Bottles and other containers for gardening (Google Blogs Alert for : gardening / Garden Hacker)

Already published on my desertification weblog on April 4, 2007

Bottles and other containers for gardening (Google Blogs Alert for : gardening / Garden Hacker)

April 4, 2007

Posted by willem van cotthem in horticulture/gardening, capacity building, soil. trackback , edit post

Read at :

Google Blogs Alert for : gardening

Garden Hacker :

http://gardenhacker.blogspot.com/2007/01/how-to-hack-greenhouse.html

Greenhouse Hack

“Gardening can be an expensive hobby and if you look often times the gardens we admire the most are lush and full of plants that are maintained by people other than the actual owner. The average gardener may not have the time or resources to achieve the same look. And for the person wanting to start a garden a visit to costly garden centers can often be disappointing when the realization of how much money is involved in gardening. The alternative is to visit big box stores where prices are cheaper but selection and plant size that is driven by volume, again leaves the would-be gardener feeling uninspired.

So how do you achieve the same look without the bourgeois greenhouse or environmentally draining set-up of grow lights? Continue reading Bottles and other containers for gardening (Google Blogs Alert for : gardening / Garden Hacker)

Direct sowing-gardening (Google Blogs Alert / Gardenhacker)

Already published on my desertification weblog on April 4, 2007

Direct Sowing-Gardening (Google Blogs Alert / Gardenhacker)

April 4, 2007

Posted by willem van cotthem in horticulture/gardening, capacity building. trackback , edit post

Read at :

Google Blogs Alert for : gardening

http://gardenhacker.blogspot.com/2007/04/direct-sowing-gardening-terms-hacked.html

Direct Sowing-Gardening Terms Hacked

“Direct sowing has to be the easiest and least expensive method of seed starting for any garden. When you don’t have time to make soda bottle greenhouses or use the sandwich bag method or don’t want to spend money on buying soil or peat pellets direct sowing your seeds is the way to go. Simply sow your seeds according to the recommendations for planting depth and spacing in your garden or container garden where you would like for your plants to grow. Many of my seeds that require stratification I will just place in the ground where I want them to grow and will let the natural freeze-thaw-cycle do the work for me. There really isn’t a more fool proof method of seed starting than direct sowing.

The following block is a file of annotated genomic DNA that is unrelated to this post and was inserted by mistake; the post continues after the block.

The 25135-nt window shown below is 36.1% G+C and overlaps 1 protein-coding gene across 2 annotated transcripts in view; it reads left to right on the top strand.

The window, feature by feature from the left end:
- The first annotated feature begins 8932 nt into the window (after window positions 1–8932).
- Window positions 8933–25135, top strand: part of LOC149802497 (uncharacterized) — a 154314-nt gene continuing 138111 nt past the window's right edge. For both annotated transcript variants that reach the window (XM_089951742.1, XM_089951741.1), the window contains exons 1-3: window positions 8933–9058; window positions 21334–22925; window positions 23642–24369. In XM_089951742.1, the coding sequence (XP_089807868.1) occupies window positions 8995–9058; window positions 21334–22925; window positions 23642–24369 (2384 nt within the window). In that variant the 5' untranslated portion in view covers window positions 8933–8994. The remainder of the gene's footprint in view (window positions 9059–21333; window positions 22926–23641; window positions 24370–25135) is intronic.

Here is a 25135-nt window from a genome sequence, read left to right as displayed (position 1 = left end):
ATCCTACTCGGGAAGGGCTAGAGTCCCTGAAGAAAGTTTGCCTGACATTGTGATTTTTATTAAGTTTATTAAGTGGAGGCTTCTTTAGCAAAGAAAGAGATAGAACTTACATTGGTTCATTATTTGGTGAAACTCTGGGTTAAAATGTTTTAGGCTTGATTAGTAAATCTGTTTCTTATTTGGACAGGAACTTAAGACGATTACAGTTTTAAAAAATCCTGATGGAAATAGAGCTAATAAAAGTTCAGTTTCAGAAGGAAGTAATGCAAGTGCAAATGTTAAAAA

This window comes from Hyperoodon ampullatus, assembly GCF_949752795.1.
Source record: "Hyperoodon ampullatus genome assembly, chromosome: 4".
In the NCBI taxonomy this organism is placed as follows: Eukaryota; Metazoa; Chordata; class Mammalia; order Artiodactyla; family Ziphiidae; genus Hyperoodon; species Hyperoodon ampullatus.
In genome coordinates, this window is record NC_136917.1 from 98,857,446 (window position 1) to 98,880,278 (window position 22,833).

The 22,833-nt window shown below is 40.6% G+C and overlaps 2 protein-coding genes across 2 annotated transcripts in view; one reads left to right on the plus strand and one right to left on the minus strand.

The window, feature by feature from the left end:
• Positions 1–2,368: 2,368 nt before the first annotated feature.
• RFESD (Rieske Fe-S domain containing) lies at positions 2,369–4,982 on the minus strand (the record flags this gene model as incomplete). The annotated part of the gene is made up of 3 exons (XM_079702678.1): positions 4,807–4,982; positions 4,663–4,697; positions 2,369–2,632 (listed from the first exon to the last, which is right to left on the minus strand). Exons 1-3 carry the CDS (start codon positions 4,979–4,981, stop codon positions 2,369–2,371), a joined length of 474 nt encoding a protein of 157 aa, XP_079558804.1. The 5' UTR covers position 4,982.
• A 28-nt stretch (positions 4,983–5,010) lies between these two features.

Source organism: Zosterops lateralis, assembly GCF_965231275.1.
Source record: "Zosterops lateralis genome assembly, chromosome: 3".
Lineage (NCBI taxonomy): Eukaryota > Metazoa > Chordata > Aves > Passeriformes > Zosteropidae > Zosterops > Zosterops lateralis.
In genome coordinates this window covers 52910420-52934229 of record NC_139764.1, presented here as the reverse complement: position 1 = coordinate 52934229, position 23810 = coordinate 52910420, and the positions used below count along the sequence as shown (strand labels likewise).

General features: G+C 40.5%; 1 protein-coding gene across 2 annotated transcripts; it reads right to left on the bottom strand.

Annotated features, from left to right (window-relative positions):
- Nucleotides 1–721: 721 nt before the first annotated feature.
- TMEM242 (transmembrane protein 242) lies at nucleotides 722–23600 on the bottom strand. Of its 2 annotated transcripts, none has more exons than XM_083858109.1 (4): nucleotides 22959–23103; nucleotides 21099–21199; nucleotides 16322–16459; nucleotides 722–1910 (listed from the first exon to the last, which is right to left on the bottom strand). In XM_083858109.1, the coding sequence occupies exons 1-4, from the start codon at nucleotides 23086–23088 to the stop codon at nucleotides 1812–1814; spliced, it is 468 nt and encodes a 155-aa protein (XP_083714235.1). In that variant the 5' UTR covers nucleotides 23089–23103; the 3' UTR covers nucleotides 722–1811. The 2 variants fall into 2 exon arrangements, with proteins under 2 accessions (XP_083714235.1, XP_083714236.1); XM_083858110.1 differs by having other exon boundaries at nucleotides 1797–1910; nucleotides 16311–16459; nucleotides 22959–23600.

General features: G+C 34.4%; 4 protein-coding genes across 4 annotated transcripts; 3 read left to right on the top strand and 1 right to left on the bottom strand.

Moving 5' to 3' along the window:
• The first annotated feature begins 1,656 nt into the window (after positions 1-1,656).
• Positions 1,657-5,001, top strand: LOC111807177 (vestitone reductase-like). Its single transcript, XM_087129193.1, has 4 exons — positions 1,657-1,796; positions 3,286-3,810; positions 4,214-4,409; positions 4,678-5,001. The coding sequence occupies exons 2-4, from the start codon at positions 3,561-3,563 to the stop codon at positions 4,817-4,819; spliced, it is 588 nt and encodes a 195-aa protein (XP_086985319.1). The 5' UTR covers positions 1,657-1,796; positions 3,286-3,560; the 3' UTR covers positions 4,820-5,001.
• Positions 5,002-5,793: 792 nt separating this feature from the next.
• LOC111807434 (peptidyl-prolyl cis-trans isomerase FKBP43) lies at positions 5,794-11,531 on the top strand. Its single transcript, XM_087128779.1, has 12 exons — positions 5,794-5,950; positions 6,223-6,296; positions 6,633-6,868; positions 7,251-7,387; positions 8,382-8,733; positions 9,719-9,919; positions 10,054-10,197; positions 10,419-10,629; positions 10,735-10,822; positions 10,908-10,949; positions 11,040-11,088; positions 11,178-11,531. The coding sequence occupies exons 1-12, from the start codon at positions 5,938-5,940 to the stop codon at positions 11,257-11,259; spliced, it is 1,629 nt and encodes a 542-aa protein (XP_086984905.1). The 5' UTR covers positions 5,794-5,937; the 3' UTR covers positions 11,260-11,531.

Container gardening – A summary (Willem)

Already published on my desertification weblog on March 21, 2007

Container gardening – A summary

March 21, 2007

Posted by willem van cotthem in horticulture/gardening, hunger / famine, desertification, agriculture, technologies, research. trackback , edit post

As I am currently studying possibilities to grow vegetables in plastic bottles and plastic bags, dwelling around all over the surface of the Earth, I felt the need of summarizing some data on container gardening.

The title of this message says clearly what it is : A SUMMARY, not more, not less. But maybe it will be useful for some “starters” in container gardening. Instead of searching the Internet, they will find a number of general guidelines, which may be useful before getting their hands dirty.

2007-02 bottle gardening
Click on the picture to enlarge it.

2007-02 – First steps in a small study on growing vegetables in plastic bottles : a lettuce seedling in a decapitated coca-cola bottle with a perforated bottom, and a cauliflower plant in a mineral water bottle. These plants grow well !

2007-02 – Les premiers pas dans une petite étude de la culture de légumes dans des bouteilles en plastique : une petite laitue dans une bouteille de coca-cola décapitée avec le fond de bouteille perforé, et une plante de chou-fleur dans une bouteille d’eau minérale. Ces plantes poussent bien ! Continue reading Container gardening – A summary (Willem)

Kids gardening at school or at home (Willem)

Already published on my desertification blog on March 17, 2007

Nice comment Hans STROCK (Great Big Plants) March 17, 2007

Posted by willem van cotthem in success stories – best practices, horticulture/gardening, food / food security, hunger / famine, capacity building, desertification, water, forestry, rural development, ecology – environment, poverty. trackback , edit post

I received this nice comment from Hans STROCK:

http://greatbigplantsblog.com/

greatbigplants@buzzoodle.com

Thanks Willem! I’m glad you had a chance to check out the site! Sorry about the delay in response, things have been hectic lately. It’s good to see other people who agree with keeping kids involved with gardening. It’s always important to give children some culture and experience they can take with them when they get older. I think all children should have something fun and creative they can do. It helps them feel good about themselves. Keep up the good work!”